CW2 JASON E. KOHARCHIK CW2 JOHN I. KULLMAN CW2 MICHELLE J. LEAVINS CW2 BRUCE D. MADDOX CW2 SHAWN S. MCAFEE CW2 BRADLEY W. MCAULEY CW2 EVA M. MCCARLEY CW2 JOHN C. MCELVEY CW2 TIMOTHY A. MOORE CW2 GLENN S. MOSELEY CW2 ANTHONY NORRIS CW2 IAN P. NORTON CW2 OMAR D. PATTERSON CW2 KEITH R. PATTILLO CW2 ROBERT J. PELUSO CW2 ROGER K. PHILLIPS CW2 WILLIAM R. PIERCE CW2 DOUGLAS M. POWERS CW2 WILLIAM D. PRICE CW2 JAMES C. RAMSEY CW2 RUSSELL W. RAWCLIFFE CW2 KEITH T. ROBERSON CW2 JOHN D. ROBERTS CW2 JOSHUA D. ROBERTSON CW2 SR D. SMEDLEY CW2 KELLI A. SMITH CW2 SANDRA L. SMITH CW2 KIRK G. SPRADLEY CW2 WILLIAM J. SPURGEON CW2 JEREMIAH J. SUTHERLAND CW2 MICHAEL A. SZALMA CW2 DARNIECE S. THOMAS CW2 JERRY C. VANLIERE CW2 JON D. WALDORF CW2 THERESA M. WALKER CW2 LANCE A. WASDIN CW 2 CARL L. WELCH CW2 LATOYA M. WESTBROOKS CW2 JOSELYN N. WHITE CW2 JASON K. WILLIAMS CW2 MICHAEL O. WILSON CW2 MATTHEW B. WORLEY CW2 ROBERT G. WRIGHT WO1 DANBERYL A. ANYE WO1 CAROL R. CALDWELL WO1 TRAVIS M. CAMPFIELD WO1 PATRICK D. CARTWRIGHT WO1 JIM G. CURRIE WO1 JAMAAL DEAN WO1 CRAIG M. EMMETT WO1 STEPHEN L. GAYTON WO1 JEREMY H. HARTMAN WO1 CHRISTOPHER J. HILL WO1 WILLIAM G. KING WO1 WILLIAM R. KNOX WO1 MICHAEL E. LORENZ WO1 WALTER E. MARION WO1 GEORGE A. MCLAIN WO1 MICHAEL L. POLING WO1 BRADLEY M. REDDICK WO1 THOMAS R. SEAGROVE WO1 GILBERT C. SHEPPARD WO1 JAMES D. SIMPSON WO1 SHARI L. SIMZYK WO1 DERRIEL J. STANFIELD WO1 ADAM L. STOKES WO1 SAMUEL A. TUTUWAN WO1 MICHAEL S. WELBORN WO1 CARLOS J. WHITFIELD

2015 Annual Report | 52


Officers of the Georgia Air National Guard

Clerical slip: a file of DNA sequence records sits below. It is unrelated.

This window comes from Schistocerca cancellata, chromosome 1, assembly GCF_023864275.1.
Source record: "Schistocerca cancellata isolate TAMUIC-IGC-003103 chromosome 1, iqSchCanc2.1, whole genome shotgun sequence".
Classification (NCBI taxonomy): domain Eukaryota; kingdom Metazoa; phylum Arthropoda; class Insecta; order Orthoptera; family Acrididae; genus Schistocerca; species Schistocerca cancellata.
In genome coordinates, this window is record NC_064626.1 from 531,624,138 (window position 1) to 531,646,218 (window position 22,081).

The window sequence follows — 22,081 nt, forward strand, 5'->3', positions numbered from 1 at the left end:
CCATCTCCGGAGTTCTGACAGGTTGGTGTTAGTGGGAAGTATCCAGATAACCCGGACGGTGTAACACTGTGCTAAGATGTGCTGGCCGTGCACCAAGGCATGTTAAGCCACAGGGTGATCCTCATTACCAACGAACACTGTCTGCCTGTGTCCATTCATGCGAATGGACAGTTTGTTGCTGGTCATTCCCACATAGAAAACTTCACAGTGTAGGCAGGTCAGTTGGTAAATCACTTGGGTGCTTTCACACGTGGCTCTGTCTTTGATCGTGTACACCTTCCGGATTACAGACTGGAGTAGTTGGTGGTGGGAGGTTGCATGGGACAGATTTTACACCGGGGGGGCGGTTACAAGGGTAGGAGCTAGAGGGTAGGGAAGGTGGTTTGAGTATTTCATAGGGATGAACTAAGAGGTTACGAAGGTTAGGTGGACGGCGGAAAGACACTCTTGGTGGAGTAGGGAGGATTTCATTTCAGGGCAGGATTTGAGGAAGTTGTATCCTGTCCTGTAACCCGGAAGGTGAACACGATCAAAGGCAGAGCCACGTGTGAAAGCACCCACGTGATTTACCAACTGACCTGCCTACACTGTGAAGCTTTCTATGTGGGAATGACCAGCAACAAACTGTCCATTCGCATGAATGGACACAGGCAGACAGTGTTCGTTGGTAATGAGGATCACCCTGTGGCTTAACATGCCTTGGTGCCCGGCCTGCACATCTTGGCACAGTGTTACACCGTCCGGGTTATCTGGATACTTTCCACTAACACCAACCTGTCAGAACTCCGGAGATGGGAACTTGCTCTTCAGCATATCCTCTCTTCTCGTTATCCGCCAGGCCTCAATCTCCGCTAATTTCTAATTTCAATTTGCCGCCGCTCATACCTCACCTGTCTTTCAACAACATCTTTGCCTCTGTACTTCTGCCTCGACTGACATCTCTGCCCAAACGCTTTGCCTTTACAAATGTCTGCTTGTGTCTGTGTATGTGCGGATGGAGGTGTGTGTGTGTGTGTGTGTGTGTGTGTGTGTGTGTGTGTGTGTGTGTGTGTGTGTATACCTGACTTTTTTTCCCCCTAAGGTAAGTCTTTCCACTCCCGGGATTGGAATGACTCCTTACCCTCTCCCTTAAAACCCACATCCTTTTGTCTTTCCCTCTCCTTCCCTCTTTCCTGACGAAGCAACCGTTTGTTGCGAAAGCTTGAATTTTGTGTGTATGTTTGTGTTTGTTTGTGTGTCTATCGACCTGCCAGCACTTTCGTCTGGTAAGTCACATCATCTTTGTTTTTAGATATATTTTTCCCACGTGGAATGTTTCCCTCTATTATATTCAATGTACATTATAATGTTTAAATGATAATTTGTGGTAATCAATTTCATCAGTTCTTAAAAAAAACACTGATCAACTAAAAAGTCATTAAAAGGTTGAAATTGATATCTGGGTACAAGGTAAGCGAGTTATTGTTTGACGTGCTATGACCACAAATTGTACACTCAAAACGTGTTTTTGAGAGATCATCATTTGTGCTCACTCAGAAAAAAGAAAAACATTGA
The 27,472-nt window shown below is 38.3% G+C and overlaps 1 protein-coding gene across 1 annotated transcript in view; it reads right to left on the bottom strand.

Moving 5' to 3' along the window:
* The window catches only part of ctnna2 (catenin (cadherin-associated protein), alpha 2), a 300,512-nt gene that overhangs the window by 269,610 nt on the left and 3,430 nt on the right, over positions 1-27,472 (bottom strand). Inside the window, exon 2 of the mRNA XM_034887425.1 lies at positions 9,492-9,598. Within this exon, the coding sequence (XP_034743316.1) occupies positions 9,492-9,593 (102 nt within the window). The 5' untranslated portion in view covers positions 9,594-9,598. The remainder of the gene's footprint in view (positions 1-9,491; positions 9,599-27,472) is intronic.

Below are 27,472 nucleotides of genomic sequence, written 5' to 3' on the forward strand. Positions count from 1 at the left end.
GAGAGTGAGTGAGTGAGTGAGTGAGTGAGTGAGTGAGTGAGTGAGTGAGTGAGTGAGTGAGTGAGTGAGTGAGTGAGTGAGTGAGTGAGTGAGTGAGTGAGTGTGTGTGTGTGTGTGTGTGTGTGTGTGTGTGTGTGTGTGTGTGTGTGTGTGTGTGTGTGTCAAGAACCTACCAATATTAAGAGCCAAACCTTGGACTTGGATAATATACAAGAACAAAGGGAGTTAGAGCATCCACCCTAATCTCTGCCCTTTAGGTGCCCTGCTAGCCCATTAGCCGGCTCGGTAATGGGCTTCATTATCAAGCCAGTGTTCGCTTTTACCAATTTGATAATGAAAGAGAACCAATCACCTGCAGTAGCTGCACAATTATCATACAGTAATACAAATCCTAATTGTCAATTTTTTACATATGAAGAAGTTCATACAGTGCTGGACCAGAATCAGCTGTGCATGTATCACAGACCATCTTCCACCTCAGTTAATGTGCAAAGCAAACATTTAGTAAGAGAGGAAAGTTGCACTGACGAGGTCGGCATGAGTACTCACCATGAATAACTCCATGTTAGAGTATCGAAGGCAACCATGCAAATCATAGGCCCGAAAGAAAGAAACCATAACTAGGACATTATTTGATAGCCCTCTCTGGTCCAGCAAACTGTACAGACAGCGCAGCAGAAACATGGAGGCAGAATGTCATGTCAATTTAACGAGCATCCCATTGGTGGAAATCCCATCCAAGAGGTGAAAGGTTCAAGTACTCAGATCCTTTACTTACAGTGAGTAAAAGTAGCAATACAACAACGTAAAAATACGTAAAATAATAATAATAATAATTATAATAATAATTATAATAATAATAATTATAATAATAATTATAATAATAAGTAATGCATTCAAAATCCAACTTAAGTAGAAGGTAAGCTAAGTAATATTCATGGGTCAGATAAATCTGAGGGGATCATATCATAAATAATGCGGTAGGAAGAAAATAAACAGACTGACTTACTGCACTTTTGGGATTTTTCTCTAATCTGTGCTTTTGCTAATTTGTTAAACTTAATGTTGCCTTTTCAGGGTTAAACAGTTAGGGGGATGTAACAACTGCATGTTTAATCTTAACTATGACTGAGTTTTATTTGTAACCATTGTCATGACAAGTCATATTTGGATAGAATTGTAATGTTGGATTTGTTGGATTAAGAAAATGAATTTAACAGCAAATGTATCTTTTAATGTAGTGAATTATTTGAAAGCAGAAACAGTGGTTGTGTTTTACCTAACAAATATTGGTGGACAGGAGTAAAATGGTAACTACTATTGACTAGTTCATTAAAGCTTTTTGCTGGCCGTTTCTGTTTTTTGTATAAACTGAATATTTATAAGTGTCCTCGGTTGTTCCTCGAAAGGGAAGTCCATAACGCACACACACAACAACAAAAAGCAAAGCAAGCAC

LT. COL. KEVIN C. MCINTYRE LT. COL. NICHOLAS C. MEXAS LT. COL. BRADLEY R. MOORE LT. COL. ROBERT K. NASH LT. COL. WILLIE O. NEWSON JR MAJ. GEN. ROBERT L. SHANNON JR LT. COL. ROBERT S. NOREN BRIG GEN. JESSE T. SIMMONS JR LT. COL. MICHAEL G. NORKETT COL. KEVIN D. CLOTFELTER LT. COL. DALE P. NUNNELLEY COL. JONATHAN C. COX LT. COL. FRANCISCO ORELLANA COL. HAROLD DAVIS II LT. COL. DONALD P. PALLONE COL. DAVID L. EADDY LT. COL. STEVEN L. POULOS JR COL. ROBERT A. FRANKOSKY JR LT. COL. RODNEY J. PRATKA COL. RAINER G. GOMEZ LT. COL. DAVID A. PURVIS COL. THOMAS F. GRABOWSKI LT. COL. CHRISTOPHER M. QUIMBY COL. EMMANUEL HALDOPOULOS LT. COL. CHRISTOPHER S. RACHEL COL. MURIEL . HERMAN LT. COL. TYLER L. RANDOLPH COL. JOEL P. HOWLE LT. COL. JOSEPH M. REED COL. ERIC JONES LT. COL. LORIEANN RENTZ COL. STEVEN M. KLEIN LT. COL. CARLTON W. ROGERS JR COL. STEPHEN C. MELTON LT. COL. DANA G. SAWYERS COL. PATRICK M. MORGAN LT. COL. DAVID C. SIMONS COL. AARON L. MORRIS LT. COL. DAVID C SMITH COL. LOUIS J. PERINO LT. COL. MONICA N. SMITH COL. MICHAEL D. RUMSEY LT. COL. RONALD N. SPEIR JR COL. JON J. SHOWALTER LT. COL. DAVID J. SPISSO II COL. JOHN M. VERHAGE LT. COL. KURT M. STEGNER COL. MARK A. WEBER LT. COL. PAUL J. SYRIBEYS LT. COL. KIMBERLY M. AINSWORTH LT. COL. GREGORY O. TAYLOR LT. COL. RONALD K. ALDRICH LT. COL. RICHARD S. ULMEN LT. COL. STEPHEN P. BAFFIC LT. COL. MARK E. VALDEZ LT. COL. ELIZABETH A. BAKER LT. COL. JOHN M. VERWIEL LT. COL. COREY L. BENTLEY LT. COL. ASHLEY P. WALKER LT. COL. TRAVIS O. BILBO LT. COL. FRED D. WALKER JR LT. COL. WILLIAM R. BOHNSTEDT LT. COL. JOSHUA L. WARREN LT. COL. PETER M. BOONE LT. COL. TERRANCE D. WEBB LT. COL. RICHARD D. BRIGHT LT. COL. CHARLES F. WEST III LT. COL. JAMES D. BROOME JR LT. COL. DAVID W. WHITE LT. COL. ANDREW P. CADDEN LT. COL. WILLIAM K. WHITE LT. COL. ANDRE H. CAMPBELL LT. COL. JOHN A. WHITTINGTON LT. COL. JEWEL R. CHURCHMAN LT. COL. THOMAS M. WILLIAMS LT. COL. MICHAEL S. CLAY LT. COL. SHELDON WILSON LT. COL. BRADFORD W. COUSAR LT. COL. RUSSELL S. WOOD LT. COL. ROBERT S. CREECH LT. COL. JOSEPH F. ZINGARO LT. COL. KONATA A. CRUMBLY LT. COL. BRIAN A. ZWICKER LT. COL. PATRICIA J. CURTIS MAJ. ARIF N. ALI LT. COL. DERRICK S. DAILEY MAJ. RONALD M. ALLIGOOD LT. COL. NANCY M. DAKIN MAJ. NICHOLAS L. ANTHONY LT. COL. CHRISTINA L. DARVEAU MAJ. MERRICK P. BARONI LT. COL. CHRISTOPHER D. DAVIS MAJ. DANNY M. BARTON LT. COL. JONATHAN M. DREW MAJ. PHILIP S. BATTEN LT. COL. CHARLES E. DROWN JR MAJ. WILLIAM D. BENNIS LT. COL. VALERIE A. DUNHAM MAJ. JEFFREY M. BERRY LT. COL. CHRISTOPHER M. DUNLAP MAJ. KENNETH E. BILLINGS LT. COL. VICTORIA A. ELLIS MAJ. SCOTT R. BISHOP LT. COL. THOMAS J. FAULK JR MAJ. JOHN G. BLACKBURN LT. COL. KEITH D. FILER MAJ. JAMES E. BOURGEAULT LT. COL. MICHAEL M. GESSER MAJ. BRIAN S. BOWEN LT. COL. JACQUELINE E. GIBSON MAJ. THOMAS B. BOWMAN LT. COL. DANIEL W. GOWDER MAJ. MICHAEL H. BRANTLEY LT. COL. REBECCA A. GRAY MAJ. DONALD T. BRIDGES LT. COL. RONALD B. GREER JR MAJ. ROGER M. BROOKS IV LT. COL. NEAL D. GURI MAJ. DONALD M. CAMP JR LT. COL. LARRY W. HADWIN JR LT. COL. ELIZABETH A. HARRISLAMKIN MAJ. BILLY J. CARTER JR MAJ. JENNIFER L. CARVER LT. COL. JOHN R. HICKS MAJ. ABBY E. CHANDLER LT. COL. CHADWICK Q. HILDE MAJ. ALTON A. CHINSHUE LT. COL. FANEY L. HILLIARD MAJ. LESTER A. CLAXTON LT. COL. AMY D. HOLBECK MAJ. JESSICA L. COL.BERT LT. COL. DARIN R. JACOBY MAJ. CHRISTINA A. COOMER LT. COL. DAVID A. JOHNSON MAJ. VANESSA K. COX LT. COL. ROBBY A. KEY MAJ. ALLAN T. DELACRUZ LT. COL. EDWARD A. KING MAJ. REX E. DELOACH JR LT. COL. KRISTOPHER A. KRUEGER MAJ. TODRICK L. DOBSON LT. COL. JULIO R. LAIRET MAJ. AMY E. DREW LT. COL. CHRISTOPHER S. LEA MAJ. EVELYN D. DURHAM LT. COL. JOLENE M. LEA MAJ. JAMES W. EDENFIELD JR LT. COL. GREGORY R. LEWIS MAJ. BRIAN K. ELLIS LT. COL. MICHAEL G. LEWIS MAJ. BRIAN M. FERGUSON LT. COL. TROY J. LEWIS MAJ. JASON M. FERGUSON LT. COL. ANNA M. LIKOS MAJ. JAY C. FORD LT. COL. CHRISTOPHER T. LUDLOW MAJ. SEAN P. FOX LT. COL. ANDREW D. MAGNET MAJ. NORMAN A. FRANCIS LT. COL. RICHARD H. MANSFIELD MAJ. ALEX L. GENIO LT. COL. JAMES P. MARREN MAJ. JESICCA N. GREER LT. COL. RENEE M. MASSEY MAJ. STEPHEN M. GROGAN LT. COL. ROBERT D. MUCCULLERS